Wednesday, 18 June 2014

Half Marathon Training for Dummies

In 2012, I ran my first ever half marathon - the Great North Run to be exact. I enjoyed the event so much, I signed up for two more half marathons in 2013 and after nursing a knee injury, I have signed up for my 4th half marathon this year. If we rewind to my school days, you will see a chubby, bookish child who hated P.E. I was terrible at sports, always picked last for teams, picked on for throwing like a girl and despised by my sports teachers. I hated hockey because my gum guard made me retch, I hated netball because I was put on the E Team (not the B Team....the E Team...) and one time, I was made to do the High Jump at sports day. I'm 5 foot all ended in tears and with a large bruise on my bottom. Most of all, I hated running. It made me feel sick, and it was so tiring. I was considerably slower than everyone else in my class, and I didn't like the way it made my chest burn on a cold day.

The point I'm trying to make is, I am not a good runner. I don't always enjoy my training runs, and I spend more time putting off going on a run than I do running, but something keeps me signing up for these events. If you're a novice runner who's looking to enter your first event, it doesn't have to be a half marathon - it could be a 5k, a 10k....anything, you might appreciate some advice from someone who is far from superhuman!


1. Stop putting it off

Go on a really short, slow, easy run for your very first time. No expectations, just enjoy it. You don't want to put yourself off running at the very start. Don't start running on Monday, don't wait to get all nice, new running kit that you can use for mirror selfies to put on Instagram. Just go now. As long as you actually have trainers (and a sports bra, girls), just do it. Now! It definitely won't be as bad as you've built it up to be, and you'll feel really good afterwards.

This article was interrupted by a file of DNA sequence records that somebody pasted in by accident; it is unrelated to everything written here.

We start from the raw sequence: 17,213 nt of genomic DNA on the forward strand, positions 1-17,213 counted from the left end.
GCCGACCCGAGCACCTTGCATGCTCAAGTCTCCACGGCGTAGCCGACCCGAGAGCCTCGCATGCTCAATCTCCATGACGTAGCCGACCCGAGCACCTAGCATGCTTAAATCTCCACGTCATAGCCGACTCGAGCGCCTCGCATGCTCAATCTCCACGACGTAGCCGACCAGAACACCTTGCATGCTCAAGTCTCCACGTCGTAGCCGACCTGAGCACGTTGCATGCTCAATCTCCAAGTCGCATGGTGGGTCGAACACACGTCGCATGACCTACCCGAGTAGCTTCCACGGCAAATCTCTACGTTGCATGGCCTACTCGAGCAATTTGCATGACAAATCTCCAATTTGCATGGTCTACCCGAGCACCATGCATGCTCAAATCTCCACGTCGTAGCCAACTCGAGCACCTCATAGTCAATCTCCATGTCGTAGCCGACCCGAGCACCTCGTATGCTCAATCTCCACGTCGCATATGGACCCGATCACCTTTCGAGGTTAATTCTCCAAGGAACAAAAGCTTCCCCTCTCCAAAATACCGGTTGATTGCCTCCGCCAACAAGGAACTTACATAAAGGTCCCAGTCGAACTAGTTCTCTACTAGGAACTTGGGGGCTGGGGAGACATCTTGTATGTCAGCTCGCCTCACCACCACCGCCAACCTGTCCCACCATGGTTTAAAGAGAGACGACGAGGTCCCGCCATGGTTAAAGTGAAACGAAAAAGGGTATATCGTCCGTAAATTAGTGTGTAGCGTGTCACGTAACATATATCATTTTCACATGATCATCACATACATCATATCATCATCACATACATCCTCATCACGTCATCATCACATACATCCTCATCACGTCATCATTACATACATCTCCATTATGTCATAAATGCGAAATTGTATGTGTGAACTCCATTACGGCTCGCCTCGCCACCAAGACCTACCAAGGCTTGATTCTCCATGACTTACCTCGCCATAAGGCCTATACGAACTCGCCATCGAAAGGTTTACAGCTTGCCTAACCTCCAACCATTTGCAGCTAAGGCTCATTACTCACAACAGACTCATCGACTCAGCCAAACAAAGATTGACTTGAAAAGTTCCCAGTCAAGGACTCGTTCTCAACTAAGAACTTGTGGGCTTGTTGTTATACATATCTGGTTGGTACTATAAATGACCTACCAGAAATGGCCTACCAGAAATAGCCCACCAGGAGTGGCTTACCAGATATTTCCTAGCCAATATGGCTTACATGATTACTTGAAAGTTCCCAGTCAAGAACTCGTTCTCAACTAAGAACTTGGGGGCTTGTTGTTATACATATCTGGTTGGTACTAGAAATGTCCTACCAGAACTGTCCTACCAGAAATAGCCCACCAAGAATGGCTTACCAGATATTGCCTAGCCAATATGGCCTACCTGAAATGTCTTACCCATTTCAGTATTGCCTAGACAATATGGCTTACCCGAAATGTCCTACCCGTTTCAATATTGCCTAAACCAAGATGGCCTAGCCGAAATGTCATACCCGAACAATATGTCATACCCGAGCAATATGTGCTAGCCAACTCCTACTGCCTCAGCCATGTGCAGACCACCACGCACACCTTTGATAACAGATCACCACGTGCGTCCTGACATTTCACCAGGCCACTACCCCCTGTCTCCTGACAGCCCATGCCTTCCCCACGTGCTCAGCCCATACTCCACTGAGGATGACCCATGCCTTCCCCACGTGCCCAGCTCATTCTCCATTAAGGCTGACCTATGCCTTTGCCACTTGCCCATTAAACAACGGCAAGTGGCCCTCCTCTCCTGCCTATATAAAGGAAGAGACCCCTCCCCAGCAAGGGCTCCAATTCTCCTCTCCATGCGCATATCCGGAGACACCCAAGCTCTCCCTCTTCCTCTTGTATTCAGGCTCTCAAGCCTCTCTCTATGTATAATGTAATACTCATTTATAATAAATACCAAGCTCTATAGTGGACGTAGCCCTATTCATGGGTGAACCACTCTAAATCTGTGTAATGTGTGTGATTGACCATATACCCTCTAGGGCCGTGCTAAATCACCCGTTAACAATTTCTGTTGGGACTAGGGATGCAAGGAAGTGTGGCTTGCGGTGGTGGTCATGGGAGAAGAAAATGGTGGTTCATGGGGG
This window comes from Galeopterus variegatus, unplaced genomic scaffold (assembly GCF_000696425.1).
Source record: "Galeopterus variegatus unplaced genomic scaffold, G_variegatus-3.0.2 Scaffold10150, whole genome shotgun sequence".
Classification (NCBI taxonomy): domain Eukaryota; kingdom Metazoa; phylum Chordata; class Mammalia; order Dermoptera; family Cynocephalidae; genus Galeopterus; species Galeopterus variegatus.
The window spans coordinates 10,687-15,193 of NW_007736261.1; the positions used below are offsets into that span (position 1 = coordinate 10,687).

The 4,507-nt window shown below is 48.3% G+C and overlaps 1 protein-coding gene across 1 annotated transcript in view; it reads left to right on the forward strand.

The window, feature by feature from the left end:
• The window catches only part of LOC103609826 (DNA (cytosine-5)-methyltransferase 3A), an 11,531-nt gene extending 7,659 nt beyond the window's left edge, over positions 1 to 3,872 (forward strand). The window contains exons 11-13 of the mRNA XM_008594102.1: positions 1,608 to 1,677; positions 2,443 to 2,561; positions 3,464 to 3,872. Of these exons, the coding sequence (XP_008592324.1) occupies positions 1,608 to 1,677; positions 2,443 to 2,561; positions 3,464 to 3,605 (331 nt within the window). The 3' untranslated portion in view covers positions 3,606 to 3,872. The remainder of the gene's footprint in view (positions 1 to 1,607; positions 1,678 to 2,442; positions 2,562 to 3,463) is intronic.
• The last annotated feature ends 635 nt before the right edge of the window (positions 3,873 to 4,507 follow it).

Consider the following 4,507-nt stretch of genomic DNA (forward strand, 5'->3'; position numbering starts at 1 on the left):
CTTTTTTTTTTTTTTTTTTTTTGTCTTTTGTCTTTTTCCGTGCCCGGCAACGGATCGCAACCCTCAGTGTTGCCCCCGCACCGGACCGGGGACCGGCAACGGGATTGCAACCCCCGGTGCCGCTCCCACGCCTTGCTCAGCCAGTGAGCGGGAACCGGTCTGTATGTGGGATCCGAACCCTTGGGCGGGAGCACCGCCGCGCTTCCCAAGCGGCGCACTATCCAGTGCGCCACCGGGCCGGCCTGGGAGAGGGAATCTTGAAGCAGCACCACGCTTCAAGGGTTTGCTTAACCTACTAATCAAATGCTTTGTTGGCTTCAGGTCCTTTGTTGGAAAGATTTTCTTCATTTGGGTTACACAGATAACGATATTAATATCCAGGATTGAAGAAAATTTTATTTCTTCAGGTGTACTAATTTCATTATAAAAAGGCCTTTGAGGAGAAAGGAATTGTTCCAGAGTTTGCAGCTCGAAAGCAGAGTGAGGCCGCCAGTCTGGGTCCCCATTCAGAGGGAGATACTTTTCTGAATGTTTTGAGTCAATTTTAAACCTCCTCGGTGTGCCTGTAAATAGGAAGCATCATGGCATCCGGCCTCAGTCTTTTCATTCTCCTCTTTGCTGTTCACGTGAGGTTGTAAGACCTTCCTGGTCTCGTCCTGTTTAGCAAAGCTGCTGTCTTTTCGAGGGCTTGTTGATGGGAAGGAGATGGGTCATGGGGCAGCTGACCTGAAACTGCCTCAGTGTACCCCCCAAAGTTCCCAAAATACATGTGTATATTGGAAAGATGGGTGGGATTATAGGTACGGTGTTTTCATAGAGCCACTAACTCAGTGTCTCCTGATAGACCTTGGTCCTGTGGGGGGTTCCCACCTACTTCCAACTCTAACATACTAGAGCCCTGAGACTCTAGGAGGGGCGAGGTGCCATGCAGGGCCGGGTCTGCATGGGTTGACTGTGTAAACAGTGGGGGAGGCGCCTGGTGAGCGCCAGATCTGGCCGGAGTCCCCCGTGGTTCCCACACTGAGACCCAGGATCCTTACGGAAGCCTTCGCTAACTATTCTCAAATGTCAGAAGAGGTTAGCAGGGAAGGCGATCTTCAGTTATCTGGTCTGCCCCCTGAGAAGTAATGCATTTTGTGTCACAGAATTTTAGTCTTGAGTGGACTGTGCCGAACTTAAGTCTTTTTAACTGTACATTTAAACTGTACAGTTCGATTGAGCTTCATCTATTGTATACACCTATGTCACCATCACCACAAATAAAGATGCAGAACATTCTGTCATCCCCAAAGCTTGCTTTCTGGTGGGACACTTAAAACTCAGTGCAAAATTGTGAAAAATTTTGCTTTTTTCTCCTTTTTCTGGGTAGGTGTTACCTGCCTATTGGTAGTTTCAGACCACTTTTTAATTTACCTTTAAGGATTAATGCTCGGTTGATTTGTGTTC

2. Add on a little each week

I tend to aim for 3 runs a week, one of those will be a 'long run' and the other two are shorter. When I say 'long run' I mean the furthest I've gone during that training period. An example of my training schedule would be as such:

Week One: 3 miles, 2 miles, 1 mile
Week Two: 4 miles, 2 miles, 2 miles
Week Three: 5 miles, 3 miles, 2 miles
Week Four: 6 miles, 4 miles, 2 miles
Week Five: 7 miles....etc etc.

Psychologically, I'm running half a mile further one way and half a mile further back each week. What's half a mile? For me, that's about 5-6 minutes of running, but it depends on how fast you are.  Before you know it,  you'll be clocking up quite a lot of miles. On my shorter runs, I try and get a slightly faster pace, or go on a route that I know is hilly, or challenging in another way.

3. There is no shame in walking


I remember, when I trained for my first half marathon, I used to hate myself for stopping and I gave myself a really hard time about it, but when I actually did the Great North Run, loads of people walked, and they started walking quite early on. At the end of the day, you've still gone on a run, so who cares if you stopped to catch your breath? Enjoy the view and the fresh air, we only live once after all.

4. You will have tough days